Friday, November 7, 2008

November 7/10, 2008

November 7/10, 2008

Students wrote a response to a poem from their literature texts: "The Runaway."
See the nearby post for the text of the poem. The self-starter using "The Runaway" was this:
a) Read the poem.
b) Write quickly for about two minutes or so about anything this poem brings to mind for you.
(In your composition book -- We're working from the back still.)
c) Borrow one line from the poem and create a poem or write about it, focusing on this line.
Students should write 1/3 to 1/2 page.
Notes for the poem: A stall is an enclosure within a stable where an animal is kept, and a bin is a container for storing food, especially oats.

Poetry expresses both ideas and feelings. Notice how the feeling (mood) of this poem changes as the narrator realizes that the colt is running because of fear, not for fun.
Visualize the poem.

1. Students received their Book-of-the-Month Club approvals and first reading log.

2. We practiced for the reading log (focused on theme) and looked at other elements of literature using the short story "Song of the Trees" by Mildred Taylor.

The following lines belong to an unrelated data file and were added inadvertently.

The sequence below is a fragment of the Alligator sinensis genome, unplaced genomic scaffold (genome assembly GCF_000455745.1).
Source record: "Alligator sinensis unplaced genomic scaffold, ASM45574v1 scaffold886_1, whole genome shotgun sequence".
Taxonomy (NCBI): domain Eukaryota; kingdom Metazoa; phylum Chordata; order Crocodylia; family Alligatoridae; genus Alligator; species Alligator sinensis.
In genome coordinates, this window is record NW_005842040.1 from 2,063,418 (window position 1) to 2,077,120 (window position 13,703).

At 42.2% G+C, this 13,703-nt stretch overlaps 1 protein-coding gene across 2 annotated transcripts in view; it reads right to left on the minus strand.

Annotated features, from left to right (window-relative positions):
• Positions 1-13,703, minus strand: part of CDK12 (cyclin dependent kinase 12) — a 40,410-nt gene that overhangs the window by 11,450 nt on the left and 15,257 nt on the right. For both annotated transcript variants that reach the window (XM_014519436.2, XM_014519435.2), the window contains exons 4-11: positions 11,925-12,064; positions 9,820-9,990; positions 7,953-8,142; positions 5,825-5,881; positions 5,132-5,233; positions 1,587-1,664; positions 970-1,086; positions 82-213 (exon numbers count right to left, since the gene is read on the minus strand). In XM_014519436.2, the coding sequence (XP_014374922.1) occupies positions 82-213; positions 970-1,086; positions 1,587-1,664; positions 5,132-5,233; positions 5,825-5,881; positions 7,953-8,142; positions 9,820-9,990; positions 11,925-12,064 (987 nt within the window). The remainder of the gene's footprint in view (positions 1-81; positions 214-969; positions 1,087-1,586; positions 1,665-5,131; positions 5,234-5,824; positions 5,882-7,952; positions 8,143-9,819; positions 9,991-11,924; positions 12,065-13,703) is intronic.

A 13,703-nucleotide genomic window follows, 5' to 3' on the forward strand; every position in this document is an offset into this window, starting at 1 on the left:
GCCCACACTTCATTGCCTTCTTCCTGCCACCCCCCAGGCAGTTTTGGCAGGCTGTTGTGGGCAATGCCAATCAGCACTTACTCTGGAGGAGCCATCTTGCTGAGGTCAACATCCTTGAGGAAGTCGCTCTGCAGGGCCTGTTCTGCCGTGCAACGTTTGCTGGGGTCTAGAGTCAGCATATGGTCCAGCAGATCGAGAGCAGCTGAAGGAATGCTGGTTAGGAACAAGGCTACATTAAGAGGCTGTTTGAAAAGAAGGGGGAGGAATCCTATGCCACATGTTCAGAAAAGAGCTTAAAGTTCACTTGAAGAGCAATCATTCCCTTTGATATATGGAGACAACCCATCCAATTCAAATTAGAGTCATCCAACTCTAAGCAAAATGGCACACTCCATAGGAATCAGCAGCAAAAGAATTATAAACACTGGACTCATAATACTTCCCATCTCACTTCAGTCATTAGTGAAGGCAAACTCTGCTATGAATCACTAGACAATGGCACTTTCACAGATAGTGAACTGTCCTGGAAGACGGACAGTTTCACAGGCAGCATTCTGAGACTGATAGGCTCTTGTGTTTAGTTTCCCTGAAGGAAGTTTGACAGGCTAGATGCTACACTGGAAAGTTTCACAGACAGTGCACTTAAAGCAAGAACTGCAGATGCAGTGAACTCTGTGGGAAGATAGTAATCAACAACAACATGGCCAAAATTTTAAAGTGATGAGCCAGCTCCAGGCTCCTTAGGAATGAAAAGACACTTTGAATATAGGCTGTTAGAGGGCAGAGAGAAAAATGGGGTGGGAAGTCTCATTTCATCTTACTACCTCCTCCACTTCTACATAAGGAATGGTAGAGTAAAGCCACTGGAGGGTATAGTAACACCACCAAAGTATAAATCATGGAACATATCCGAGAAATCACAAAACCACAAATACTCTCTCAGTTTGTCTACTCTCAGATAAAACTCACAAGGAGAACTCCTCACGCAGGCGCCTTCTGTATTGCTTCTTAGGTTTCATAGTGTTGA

Can you recognize
a protagonist (the main character, usually the good guy)?
whether the protagonist is static (unchanging) or dynamic (changing)?
an antagonist (the bad guy)?
the conflict?
the point of view?
the genre of a story?
themes in a book or story or poem?

We are focusing now on theme.

Theme is an idea about life revealed in a piece of literature.

Examples of Themes from “Song of the Trees”:
This is basically how you will do your reading logs.

p. 30 Mama scolds Christopher John for eating the cornbread because they are in hard times when many families (including them) don’t have enough to eat. – Theme: “When times are hard, family members must share and make sacrifices.”
p. 31 Mama is trying to protect the children from knowing she is sick, and she doesn’t want to tell her husband that the money he has sent has been stolen because she doesn’t want him to worry. – Theme: Family members protect each other.
page 31-32 Cassie loves the trees. They bring her joy. page 36, column 1, last 3 paragraphs The trees kept the memory of the past. Theme: People can take comfort from and learn from nature.
p. 38, 39 The children stand up to Anderson. Theme: Even the small and weak can stand up to that which is evil and unfair.
page 39, last paragraph -- David says he can accept dying "Just as long as I die right." Theme: A person can accept death if it comes as the result of doing the right thing and/or defending something or someone he loves.
p. 40 David stands up to Anderson. – Theme: Standing up to that which is wrong brings self-respect.